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Rick Snyder, CEO of Ardesta, a holding firm in Ann Arbor, Michigan, has a mantra: "Smaller, faster, better, cheaper." He's talking about "small tech," a term that describes nanotechnology, microtechnology and micro-electromechanical systems (MEMS). Nanotechnology in particular has gotten a lot of coverage as big companies like Hewlett-Packard and Intel have begun to introduce nano into computing.
It's hard to pinpoint exactly what small tech is because it has so many wide-ranging applications. "I would call it more of a revolution than an evolution," says Snyder. Nanotechnology, for example, deals with matter at an atomic and molecular level--that is, with matter often described as being less than the width of a human hair in size. It's appearing in everything from stainproof coating for fabrics to scratch-resistant coating for eyeglasses to miniscule computer chip circuits from HP Labs.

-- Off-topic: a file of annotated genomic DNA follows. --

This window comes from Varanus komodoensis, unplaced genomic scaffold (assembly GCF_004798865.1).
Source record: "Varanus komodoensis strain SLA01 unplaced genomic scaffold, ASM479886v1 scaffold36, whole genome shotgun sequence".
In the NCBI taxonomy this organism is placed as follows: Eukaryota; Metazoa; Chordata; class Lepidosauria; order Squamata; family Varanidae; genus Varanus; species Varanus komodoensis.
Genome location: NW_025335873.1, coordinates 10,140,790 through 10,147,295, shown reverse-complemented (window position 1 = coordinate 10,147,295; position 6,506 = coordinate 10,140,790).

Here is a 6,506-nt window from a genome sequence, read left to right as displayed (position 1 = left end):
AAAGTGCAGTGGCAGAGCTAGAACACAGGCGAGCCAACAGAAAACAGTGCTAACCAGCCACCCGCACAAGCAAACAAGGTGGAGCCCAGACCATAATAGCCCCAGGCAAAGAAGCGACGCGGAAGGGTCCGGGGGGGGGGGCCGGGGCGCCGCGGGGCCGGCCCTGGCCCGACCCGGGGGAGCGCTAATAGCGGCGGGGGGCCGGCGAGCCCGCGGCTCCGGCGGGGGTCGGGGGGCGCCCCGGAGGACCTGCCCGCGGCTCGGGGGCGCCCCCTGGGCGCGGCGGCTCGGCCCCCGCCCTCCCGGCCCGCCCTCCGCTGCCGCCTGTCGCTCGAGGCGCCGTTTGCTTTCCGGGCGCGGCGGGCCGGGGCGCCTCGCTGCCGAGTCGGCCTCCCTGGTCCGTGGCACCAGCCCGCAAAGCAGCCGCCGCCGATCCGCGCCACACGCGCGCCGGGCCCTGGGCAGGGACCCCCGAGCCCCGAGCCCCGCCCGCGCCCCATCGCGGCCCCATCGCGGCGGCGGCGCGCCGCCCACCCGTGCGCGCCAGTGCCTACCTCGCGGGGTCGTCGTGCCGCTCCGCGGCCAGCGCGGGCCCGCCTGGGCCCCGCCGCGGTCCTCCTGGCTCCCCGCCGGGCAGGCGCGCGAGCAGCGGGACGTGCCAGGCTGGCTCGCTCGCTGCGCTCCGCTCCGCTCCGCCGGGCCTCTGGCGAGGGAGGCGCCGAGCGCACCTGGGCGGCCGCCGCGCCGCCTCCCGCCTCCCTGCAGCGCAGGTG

Research funding for small tech is enormous. Ardesta is devoted to investing in and helping launch various small tech ventures with an ultimate goal of bringing actual products to market. Many businesses in this fledgling technological area are small entrepreneurial start-ups and spinoffs from research institutions. Life sciences and materials manufacturing are two industries that will really feel the early effects of the growing small tech market.
Eventually, though, small tech will touch just about everything. Synder calls it pervasive and transparent. Some applications are out already and operating in your business right under your nose. Microtech is built into inkjet cartridges and portable projectors. At SmallTimes.com, a clearinghouse for information on small technology, the section devoted to applications is an eye-opener: A recent visit to the site brought up articles on nanotech use in products such as tennis rackets and LCD monitors, among others.
There are a million microscopic reasons to get excited, but it's important to keep them all in perspective. Synder sees an accelerating growth curve over the next five years as small tech makes its way into real-life markets. But you shouldn't expect companies to shout "nano" or "MEMS" in their product advertising. The way you'll know small tech has touched your business is when Snyder's mantra comes into play: "Smaller, faster, better, cheaper."